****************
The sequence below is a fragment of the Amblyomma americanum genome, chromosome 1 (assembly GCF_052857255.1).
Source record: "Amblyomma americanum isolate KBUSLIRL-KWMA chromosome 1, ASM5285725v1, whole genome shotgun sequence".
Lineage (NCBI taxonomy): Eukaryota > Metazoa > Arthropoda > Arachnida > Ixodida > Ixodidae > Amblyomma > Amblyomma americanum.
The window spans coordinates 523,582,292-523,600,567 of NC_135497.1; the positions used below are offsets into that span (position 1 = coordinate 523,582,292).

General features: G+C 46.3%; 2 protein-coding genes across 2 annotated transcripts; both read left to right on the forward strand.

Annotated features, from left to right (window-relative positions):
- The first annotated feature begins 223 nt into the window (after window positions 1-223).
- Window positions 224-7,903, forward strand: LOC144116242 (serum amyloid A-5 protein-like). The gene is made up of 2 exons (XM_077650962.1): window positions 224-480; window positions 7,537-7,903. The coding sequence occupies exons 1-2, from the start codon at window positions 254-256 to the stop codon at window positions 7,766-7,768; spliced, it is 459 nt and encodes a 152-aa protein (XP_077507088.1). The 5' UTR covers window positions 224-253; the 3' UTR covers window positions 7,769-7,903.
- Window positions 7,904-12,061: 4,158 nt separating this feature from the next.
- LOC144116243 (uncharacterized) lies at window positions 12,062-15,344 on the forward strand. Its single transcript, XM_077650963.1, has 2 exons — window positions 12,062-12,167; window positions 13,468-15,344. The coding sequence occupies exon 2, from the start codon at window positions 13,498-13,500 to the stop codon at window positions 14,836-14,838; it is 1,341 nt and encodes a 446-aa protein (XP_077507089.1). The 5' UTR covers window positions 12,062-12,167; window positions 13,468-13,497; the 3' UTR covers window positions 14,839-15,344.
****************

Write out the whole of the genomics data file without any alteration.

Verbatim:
The sequence below is a fragment of the Amblyomma americanum genome, chromosome 1 (assembly GCF_052857255.1).
Source record: "Amblyomma americanum isolate KBUSLIRL-KWMA chromosome 1, ASM5285725v1, whole genome shotgun sequence".
Lineage (NCBI taxonomy): Eukaryota > Metazoa > Arthropoda > Arachnida > Ixodida > Ixodidae > Amblyomma > Amblyomma americanum.
The window spans coordinates 523,582,292-523,600,567 of NC_135497.1; the positions used below are offsets into that span (position 1 = coordinate 523,582,292).

General features: G+C 46.3%; 2 protein-coding genes across 2 annotated transcripts; both read left to right on the forward strand.

Annotated features, from left to right (window-relative positions):
- The first annotated feature begins 223 nt into the window (after window positions 1-223).
- Window positions 224-7,903, forward strand: LOC144116242 (serum amyloid A-5 protein-like). The gene is made up of 2 exons (XM_077650962.1): window positions 224-480; window positions 7,537-7,903. The coding sequence occupies exons 1-2, from the start codon at window positions 254-256 to the stop codon at window positions 7,766-7,768; spliced, it is 459 nt and encodes a 152-aa protein (XP_077507088.1). The 5' UTR covers window positions 224-253; the 3' UTR covers window positions 7,769-7,903.
- Window positions 7,904-12,061: 4,158 nt separating this feature from the next.
- LOC144116243 (uncharacterized) lies at window positions 12,062-15,344 on the forward strand. Its single transcript, XM_077650963.1, has 2 exons — window positions 12,062-12,167; window positions 13,468-15,344. The coding sequence occupies exon 2, from the start codon at window positions 13,498-13,500 to the stop codon at window positions 14,836-14,838; it is 1,341 nt and encodes a 446-aa protein (XP_077507089.1). The 5' UTR covers window positions 12,062-12,167; window positions 13,468-13,497; the 3' UTR covers window positions 14,839-15,344.